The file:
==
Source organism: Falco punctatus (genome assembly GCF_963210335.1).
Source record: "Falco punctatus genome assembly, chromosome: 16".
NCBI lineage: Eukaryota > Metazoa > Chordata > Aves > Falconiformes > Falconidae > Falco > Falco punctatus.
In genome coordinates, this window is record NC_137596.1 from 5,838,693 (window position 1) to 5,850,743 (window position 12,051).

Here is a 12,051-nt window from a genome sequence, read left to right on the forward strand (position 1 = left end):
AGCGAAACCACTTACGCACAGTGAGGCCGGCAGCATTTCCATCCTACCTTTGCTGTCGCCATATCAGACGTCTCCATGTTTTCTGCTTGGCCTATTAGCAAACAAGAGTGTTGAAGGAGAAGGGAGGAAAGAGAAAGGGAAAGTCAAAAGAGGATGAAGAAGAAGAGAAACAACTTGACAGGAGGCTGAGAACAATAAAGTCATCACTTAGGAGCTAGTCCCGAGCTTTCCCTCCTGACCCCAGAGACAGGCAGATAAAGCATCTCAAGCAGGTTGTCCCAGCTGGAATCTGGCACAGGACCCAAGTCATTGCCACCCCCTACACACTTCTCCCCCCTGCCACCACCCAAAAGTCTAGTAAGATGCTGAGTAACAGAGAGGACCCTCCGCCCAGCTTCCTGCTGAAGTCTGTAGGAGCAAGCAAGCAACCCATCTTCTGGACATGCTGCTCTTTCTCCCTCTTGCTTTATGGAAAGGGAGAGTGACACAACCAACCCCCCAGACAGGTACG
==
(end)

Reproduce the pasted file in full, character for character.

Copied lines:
Source organism: Falco punctatus (genome assembly GCF_963210335.1).
Source record: "Falco punctatus genome assembly, chromosome: 16".
NCBI lineage: Eukaryota > Metazoa > Chordata > Aves > Falconiformes > Falconidae > Falco > Falco punctatus.
In genome coordinates, this window is record NC_137596.1 from 5,838,693 (window position 1) to 5,850,743 (window position 12,051).

Here is a 12,051-nt window from a genome sequence, read left to right on the forward strand (position 1 = left end):
AGCGAAACCACTTACGCACAGTGAGGCCGGCAGCATTTCCATCCTACCTTTGCTGTCGCCATATCAGACGTCTCCATGTTTTCTGCTTGGCCTATTAGCAAACAAGAGTGTTGAAGGAGAAGGGAGGAAAGAGAAAGGGAAAGTCAAAAGAGGATGAAGAAGAAGAGAAACAACTTGACAGGAGGCTGAGAACAATAAAGTCATCACTTAGGAGCTAGTCCCGAGCTTTCCCTCCTGACCCCAGAGACAGGCAGATAAAGCATCTCAAGCAGGTTGTCCCAGCTGGAATCTGGCACAGGACCCAAGTCATTGCCACCCCCTACACACTTCTCCCCCCTGCCACCACCCAAAAGTCTAGTAAGATGCTGAGTAACAGAGAGGACCCTCCGCCCAGCTTCCTGCTGAAGTCTGTAGGAGCAAGCAAGCAACCCATCTTCTGGACATGCTGCTCTTTCTCCCTCTTGCTTTATGGAAAGGGAGAGTGACACAACCAACCCCCCAGACAGGTACG